The announcement of independent candidate Colonel Bangasi Joseph Bakosoro as
winner of the hotly contested gubernatorial race in Western Equatoria State
was greeted with a mixture of joy and anxiety in the capital Yambio.
Market vendors closed down their stalls, some in fear of the increased
military presence in town due to tension over the vote, and others in joy
over the election results.
Twenty-one-year-old market vendor Paul Richard Gemenze said he was taken
by surprise when most of his colleagues began closing down their stalls, as
he had heard many false rumours that the results had been released. "But
this (result) is from NEC (National Elections Commission) … tonight I will
be in peace."
The increased number of soldiers on the streets had caused some Yambio
residents to flee the area before the result was announced by the NEC in
Khartoum on 26 April. "The presence of soldiers … has scared us. As a
result, we are sleeping in the bush," said Gabriel Henry Bnaba.
Thirty minutes after the result was announced, heavy rain fell for about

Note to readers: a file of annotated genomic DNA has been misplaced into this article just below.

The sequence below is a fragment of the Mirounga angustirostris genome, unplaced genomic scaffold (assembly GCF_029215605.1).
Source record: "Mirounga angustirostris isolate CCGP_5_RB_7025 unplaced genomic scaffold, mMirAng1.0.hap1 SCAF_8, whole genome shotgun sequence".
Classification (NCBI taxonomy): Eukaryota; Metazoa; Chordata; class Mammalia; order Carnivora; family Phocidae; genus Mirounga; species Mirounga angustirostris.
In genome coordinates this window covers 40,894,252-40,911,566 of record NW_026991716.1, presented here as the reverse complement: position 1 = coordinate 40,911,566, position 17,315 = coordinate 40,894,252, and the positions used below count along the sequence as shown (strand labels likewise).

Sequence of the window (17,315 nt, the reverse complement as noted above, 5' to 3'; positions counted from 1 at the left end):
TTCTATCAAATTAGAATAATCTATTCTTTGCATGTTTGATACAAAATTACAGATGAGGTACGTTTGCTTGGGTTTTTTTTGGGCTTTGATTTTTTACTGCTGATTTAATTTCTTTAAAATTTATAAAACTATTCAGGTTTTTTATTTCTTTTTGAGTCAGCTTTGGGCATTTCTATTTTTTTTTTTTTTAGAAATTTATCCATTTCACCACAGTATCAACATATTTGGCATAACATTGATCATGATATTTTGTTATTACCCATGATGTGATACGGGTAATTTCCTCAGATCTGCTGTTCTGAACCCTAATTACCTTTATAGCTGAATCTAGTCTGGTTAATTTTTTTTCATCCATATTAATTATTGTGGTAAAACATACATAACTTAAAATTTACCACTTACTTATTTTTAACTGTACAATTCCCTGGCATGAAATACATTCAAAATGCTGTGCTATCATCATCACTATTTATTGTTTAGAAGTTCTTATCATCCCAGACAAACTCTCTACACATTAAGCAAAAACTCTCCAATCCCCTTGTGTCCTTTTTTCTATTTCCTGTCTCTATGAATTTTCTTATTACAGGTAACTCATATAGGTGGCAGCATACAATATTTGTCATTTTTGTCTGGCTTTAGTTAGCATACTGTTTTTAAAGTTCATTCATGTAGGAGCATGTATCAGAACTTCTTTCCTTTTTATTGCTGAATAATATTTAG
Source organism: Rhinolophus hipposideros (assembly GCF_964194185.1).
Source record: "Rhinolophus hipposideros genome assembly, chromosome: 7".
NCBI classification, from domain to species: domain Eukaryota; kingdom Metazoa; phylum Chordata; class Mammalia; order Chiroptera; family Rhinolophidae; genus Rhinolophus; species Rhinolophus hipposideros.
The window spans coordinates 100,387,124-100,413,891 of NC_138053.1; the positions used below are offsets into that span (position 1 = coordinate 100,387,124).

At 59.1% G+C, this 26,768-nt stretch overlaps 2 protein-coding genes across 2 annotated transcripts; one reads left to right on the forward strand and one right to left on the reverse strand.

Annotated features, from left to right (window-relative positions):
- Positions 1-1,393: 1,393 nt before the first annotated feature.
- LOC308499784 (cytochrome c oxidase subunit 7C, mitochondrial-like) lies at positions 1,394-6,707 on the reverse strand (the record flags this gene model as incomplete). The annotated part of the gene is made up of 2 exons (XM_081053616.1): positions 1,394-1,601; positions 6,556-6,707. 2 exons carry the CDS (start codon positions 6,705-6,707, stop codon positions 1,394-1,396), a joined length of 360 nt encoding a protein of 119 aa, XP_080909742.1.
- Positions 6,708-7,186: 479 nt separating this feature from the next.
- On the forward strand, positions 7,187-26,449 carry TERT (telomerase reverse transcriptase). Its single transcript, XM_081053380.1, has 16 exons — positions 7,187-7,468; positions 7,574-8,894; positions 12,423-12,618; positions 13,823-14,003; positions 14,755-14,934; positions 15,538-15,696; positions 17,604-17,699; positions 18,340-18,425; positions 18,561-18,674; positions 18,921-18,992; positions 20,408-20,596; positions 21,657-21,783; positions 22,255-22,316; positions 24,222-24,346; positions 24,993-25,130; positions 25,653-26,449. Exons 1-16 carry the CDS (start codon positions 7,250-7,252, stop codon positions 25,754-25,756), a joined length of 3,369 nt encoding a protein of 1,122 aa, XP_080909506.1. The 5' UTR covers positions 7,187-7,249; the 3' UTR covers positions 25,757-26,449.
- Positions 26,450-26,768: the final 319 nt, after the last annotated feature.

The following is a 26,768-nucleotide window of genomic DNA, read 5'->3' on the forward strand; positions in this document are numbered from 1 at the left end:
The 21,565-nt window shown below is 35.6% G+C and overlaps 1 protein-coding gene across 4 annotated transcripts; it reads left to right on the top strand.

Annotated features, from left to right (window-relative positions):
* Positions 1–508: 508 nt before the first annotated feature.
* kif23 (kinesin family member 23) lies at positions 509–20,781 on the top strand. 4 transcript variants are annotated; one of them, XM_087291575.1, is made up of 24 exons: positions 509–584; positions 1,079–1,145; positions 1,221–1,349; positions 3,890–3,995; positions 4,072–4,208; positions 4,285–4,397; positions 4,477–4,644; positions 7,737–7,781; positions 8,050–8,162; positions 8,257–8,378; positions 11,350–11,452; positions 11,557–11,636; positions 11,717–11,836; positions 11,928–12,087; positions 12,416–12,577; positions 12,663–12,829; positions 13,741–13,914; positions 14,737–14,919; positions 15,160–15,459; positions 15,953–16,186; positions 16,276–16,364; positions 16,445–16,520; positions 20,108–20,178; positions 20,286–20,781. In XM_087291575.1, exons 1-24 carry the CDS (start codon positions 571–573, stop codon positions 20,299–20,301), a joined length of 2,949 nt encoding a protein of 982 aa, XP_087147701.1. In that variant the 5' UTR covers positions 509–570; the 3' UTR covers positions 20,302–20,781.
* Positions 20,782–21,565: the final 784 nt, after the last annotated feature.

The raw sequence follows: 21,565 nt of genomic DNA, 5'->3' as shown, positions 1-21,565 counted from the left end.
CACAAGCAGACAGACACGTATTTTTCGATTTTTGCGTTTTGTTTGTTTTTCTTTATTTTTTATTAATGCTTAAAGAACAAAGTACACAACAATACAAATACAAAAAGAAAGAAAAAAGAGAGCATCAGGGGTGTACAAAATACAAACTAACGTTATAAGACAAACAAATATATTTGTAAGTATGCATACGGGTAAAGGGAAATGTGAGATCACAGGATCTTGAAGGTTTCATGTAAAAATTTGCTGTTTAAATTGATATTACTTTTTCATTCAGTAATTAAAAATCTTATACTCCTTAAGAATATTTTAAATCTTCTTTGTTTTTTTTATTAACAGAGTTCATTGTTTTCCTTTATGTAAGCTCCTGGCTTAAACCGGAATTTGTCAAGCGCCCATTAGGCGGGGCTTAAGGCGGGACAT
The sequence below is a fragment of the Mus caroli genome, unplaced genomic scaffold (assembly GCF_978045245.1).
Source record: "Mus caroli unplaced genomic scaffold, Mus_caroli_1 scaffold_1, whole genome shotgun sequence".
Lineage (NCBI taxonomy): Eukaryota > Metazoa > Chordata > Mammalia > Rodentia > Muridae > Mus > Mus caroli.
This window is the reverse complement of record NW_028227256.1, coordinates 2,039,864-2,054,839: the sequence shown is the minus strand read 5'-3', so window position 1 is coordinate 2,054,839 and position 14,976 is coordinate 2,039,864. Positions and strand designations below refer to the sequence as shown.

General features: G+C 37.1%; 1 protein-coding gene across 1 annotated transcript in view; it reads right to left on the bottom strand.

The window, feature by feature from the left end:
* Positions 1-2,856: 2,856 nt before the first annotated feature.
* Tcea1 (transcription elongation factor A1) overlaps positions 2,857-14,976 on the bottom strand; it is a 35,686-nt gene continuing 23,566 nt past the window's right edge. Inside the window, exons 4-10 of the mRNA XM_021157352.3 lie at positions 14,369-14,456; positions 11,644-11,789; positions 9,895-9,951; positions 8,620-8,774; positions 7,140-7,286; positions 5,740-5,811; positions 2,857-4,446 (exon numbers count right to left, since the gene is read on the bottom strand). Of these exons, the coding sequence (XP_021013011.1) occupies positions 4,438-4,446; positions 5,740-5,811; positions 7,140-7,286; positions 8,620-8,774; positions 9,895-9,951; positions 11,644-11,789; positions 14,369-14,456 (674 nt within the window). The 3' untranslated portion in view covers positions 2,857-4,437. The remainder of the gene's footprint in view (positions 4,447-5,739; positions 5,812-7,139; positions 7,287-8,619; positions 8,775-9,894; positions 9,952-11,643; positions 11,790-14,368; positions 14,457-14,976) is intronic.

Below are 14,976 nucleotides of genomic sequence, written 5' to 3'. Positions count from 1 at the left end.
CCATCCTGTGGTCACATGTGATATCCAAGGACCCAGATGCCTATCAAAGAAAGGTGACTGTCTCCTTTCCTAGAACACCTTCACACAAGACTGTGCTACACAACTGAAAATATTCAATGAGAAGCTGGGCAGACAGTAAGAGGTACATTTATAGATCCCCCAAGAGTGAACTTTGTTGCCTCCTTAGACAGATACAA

20 to 30 minutes, ending as abruptly as it had started. For many people, the
downpour was a sign of God's blessing and approval of the election outcome.
After the heavy rainfall, the streets of Yambio filled with supporters of
Col. Bakosoro, including children running and singing in Arabic, "Baba ja,
o'wuo, baba ja (Father has come)."
In other areas, soldiers joined youths in drinking spots, where they
poured beer on the streets and danced in praise of the new governor.
At Col. Bakosoro's home in central Yambio, supporters lined up to
congratulate him. Speaking to the crowd in the local dialect, Zande, the
incoming governor thanked them for their encouragement.
According to the 26 April NEC announcement, Col. Bakosoro garnered 78,563
votes, while his Sudan People's Liberation Movement rival and incumbent
governor, Jemma Nunu Kumba, received 73,057 votes.
Col. Bakosoro became the only independent candidate to win a governorship
in Southern Sudan.